# Composition of stable-pseudomonomorphisms

### Terminology

Let $\mathbf{C}$ be a finitely-complete finitely-cocomplete category with zero object (not necessarily additive!). A morphism $f\colon A\rightarrow B$ is a pseudomonomorphism iff $(0\rightarrow A)=\ker (f)$, and dually for pseudoepimorphism. A pseudomonomorphism is stable iff its push-out along any morphism is a pseudomonomorphism, and dually a pseudoepimorphism is stable iff its pull-back along any morphism is a pseudoepimorphism.

### Question

Let $f\colon A\rightarrowtail B$ and $g\colon B\rightarrowtail C$ be stable-pseudomonomorphisms such that both $\operatorname{coker}(f)$ and $\operatorname{coker}(g)$ are both stable-pseudoepimorphisms. Does $g\circ f$ likewise have these properties?

Unless I made a mistake, I was able to show that $g\circ f$ is a stable-pseudomonomorphism. What I do not know is if $\operatorname{coker}(g\circ f)$ is a stable-pseudoepimorphism.

In other words, is the collection of stable-pseudmonos whose cokernels are stable-pseudoepis closed under composition?

It seems as if it is true.

We must check that $\operatorname{coker}(g\circ f)$ is a stable-pseudoepimorphism. So, let $x\colon X\rightarrow \operatorname{Coker}(g\circ f)$ be arbitrary and consider the pull-back Want want to show that $c'$ is a pseudoepimorphism.

As $\operatorname{coker}(g)\circ (g\circ f)=0$, $\operatorname{coker}(g)$ factors through $\operatorname{Coker}(g\circ f)$, and so there is a unique morphism $\alpha \colon \operatorname{Coker}(g\circ f)\rightarrow \operatorname{Coker}(g)$ such that $\operatorname{coker}(g)=\alpha \circ \operatorname{coker}(g\circ f)$. Now form the two displayed consecutive pull-backs, with $\twoheadrightarrow$ used to denote morphisms which we know to be stable-pseudoepimorphisms. (Note that pull-backs of stable-pseudoepimorphisms are again stable-pseudoepimorphisms.)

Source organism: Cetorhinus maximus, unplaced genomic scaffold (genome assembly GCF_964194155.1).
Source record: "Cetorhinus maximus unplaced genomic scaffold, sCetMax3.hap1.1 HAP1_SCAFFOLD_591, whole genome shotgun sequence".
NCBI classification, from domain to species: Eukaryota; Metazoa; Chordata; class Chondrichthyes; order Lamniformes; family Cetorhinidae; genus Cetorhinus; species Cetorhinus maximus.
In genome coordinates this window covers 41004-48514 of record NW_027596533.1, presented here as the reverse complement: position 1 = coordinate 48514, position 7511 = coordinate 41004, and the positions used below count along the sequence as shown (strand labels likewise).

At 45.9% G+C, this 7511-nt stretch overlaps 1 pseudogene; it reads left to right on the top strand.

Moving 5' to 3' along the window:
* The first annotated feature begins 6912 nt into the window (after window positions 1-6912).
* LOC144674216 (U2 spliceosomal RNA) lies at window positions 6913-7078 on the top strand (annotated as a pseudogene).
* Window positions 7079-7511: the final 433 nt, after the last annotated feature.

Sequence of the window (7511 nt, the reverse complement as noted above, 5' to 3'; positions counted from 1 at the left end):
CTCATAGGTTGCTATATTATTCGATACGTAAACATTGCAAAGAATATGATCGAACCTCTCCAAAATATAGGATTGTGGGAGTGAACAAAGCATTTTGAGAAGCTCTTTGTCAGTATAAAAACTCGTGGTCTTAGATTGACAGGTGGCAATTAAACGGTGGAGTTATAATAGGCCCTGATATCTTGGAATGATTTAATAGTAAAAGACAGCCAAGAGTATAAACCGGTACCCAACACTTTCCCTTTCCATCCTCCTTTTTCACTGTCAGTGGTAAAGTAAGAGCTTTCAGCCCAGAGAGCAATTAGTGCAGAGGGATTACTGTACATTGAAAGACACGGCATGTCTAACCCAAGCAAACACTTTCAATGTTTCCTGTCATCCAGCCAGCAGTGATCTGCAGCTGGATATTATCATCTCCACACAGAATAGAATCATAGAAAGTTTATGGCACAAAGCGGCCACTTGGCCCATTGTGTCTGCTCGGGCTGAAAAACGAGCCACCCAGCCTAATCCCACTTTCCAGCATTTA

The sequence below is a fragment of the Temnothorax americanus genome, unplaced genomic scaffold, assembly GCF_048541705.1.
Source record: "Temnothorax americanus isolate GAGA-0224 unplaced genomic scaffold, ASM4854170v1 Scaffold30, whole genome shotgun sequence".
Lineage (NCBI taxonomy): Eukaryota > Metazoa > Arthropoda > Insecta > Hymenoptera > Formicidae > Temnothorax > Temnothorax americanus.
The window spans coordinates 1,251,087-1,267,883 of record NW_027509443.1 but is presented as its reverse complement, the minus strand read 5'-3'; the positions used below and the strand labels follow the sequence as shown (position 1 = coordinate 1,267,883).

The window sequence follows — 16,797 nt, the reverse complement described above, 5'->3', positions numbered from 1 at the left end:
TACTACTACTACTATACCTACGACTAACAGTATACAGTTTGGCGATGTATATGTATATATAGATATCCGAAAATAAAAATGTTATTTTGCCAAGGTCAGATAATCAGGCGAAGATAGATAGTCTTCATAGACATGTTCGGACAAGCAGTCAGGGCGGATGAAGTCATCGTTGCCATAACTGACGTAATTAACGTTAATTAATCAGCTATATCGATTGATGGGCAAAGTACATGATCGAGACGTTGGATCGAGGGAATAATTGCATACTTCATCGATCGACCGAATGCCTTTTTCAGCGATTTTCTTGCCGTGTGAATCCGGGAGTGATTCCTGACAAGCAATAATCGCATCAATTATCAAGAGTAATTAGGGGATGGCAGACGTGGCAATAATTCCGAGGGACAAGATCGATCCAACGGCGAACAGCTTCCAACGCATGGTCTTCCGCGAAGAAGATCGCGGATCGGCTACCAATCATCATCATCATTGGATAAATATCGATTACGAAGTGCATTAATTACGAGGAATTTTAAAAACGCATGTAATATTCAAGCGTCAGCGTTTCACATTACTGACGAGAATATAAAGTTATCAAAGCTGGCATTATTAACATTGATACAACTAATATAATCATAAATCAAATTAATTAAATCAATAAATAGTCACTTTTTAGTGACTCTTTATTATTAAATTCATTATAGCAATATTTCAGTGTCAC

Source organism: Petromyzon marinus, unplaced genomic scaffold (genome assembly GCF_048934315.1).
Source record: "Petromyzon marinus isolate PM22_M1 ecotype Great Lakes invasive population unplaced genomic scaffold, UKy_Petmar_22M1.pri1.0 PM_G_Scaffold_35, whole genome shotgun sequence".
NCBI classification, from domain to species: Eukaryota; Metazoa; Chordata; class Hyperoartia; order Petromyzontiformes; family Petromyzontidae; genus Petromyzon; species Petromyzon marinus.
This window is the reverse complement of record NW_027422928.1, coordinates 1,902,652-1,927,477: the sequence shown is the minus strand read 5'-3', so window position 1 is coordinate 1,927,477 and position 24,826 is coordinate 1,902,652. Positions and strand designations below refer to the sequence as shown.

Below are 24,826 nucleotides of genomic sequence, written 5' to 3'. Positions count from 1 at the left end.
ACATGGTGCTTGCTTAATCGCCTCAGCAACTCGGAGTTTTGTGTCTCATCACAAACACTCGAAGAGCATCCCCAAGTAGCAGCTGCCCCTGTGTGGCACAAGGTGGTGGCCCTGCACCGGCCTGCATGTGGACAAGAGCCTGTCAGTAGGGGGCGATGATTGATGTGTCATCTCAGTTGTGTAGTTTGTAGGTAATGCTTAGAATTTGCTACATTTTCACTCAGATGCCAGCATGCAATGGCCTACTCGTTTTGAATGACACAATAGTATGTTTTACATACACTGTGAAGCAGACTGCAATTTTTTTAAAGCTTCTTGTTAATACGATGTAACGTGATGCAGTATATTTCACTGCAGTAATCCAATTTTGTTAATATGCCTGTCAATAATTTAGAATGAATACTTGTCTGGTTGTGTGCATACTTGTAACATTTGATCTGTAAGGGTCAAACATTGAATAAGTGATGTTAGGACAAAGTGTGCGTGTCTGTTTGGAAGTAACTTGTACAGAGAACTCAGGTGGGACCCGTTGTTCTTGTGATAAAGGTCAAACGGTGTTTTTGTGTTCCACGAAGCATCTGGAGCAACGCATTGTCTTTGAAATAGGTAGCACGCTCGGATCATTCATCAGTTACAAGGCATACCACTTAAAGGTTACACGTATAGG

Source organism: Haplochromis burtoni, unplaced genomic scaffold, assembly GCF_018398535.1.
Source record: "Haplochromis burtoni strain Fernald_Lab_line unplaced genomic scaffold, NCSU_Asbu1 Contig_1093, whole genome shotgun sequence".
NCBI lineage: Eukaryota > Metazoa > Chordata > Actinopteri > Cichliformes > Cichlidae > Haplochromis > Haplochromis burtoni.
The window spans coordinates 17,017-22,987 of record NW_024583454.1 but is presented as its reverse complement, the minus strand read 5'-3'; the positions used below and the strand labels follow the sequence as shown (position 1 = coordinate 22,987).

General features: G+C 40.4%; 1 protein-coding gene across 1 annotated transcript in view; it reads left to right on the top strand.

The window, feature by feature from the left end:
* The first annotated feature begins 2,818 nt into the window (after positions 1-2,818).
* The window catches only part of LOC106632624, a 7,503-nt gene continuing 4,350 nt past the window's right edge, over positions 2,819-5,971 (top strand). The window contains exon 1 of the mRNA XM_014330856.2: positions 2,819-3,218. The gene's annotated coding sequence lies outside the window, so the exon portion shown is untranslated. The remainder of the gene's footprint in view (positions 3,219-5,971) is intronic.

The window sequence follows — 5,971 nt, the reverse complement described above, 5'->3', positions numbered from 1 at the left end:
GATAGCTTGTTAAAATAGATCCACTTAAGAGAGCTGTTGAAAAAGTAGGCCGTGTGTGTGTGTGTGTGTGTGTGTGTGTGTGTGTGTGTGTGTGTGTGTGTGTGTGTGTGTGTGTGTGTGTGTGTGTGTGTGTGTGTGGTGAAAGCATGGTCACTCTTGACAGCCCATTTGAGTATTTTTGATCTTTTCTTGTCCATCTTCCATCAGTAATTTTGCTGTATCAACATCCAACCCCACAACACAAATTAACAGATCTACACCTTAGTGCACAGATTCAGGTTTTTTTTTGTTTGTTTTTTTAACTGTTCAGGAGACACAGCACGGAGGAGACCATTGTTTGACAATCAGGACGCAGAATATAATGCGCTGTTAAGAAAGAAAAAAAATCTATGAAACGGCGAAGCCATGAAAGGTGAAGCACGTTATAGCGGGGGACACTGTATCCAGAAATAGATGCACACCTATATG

As $\operatorname{coker}(g)\circ x'=\alpha \circ \operatorname{coker}(g\circ f)\circ x'=\alpha \circ (x\circ c')$, because the bottom square is a pull-back, there is a unique morphism $\beta \colon C'\rightarrow C''$ such that $x'=\alpha '\circ \beta$ and $x\circ c'=c''\circ \beta$. The second equation here immediately gives us, using the fact that the top square is a pull-back, a unique morphism $\gamma \colon C'\rightarrow C'''$ such that $\beta =x''\circ \gamma$ and $c'=c'''\circ \gamma$.

Now consider the following diagram.

We wish to show that the bottom square is a pull-back. Then, as the middle square and the outer-rectangle are pull-backs, it will follow that the top square is a pull-back, whence it will follow that $c'$ is a pseudoepimorphism, as desired.

So, let $a\colon Y\rightarrow C$ and $b\colon Y\rightarrow \operatorname{Coker}(g\circ f)$ be such that $\operatorname{coker}(g\circ f)\circ a=\operatorname{id}_{\operatorname{coker}(g\circ f)}\circ b$. Then, $\alpha \circ b=\alpha \circ \operatorname{coker}(g\circ f)\circ a=\operatorname{coker}(g)\circ a$, and so as the bottom square of the second displayed equation is a pull-back, there is a unique morphism $y\colon Y\rightarrow C''$ such that $a=\alpha '\circ y$ and $b=c''\circ y$. Thus, indeed, the bottom square in the third displayed equation is a pull-back, as desired.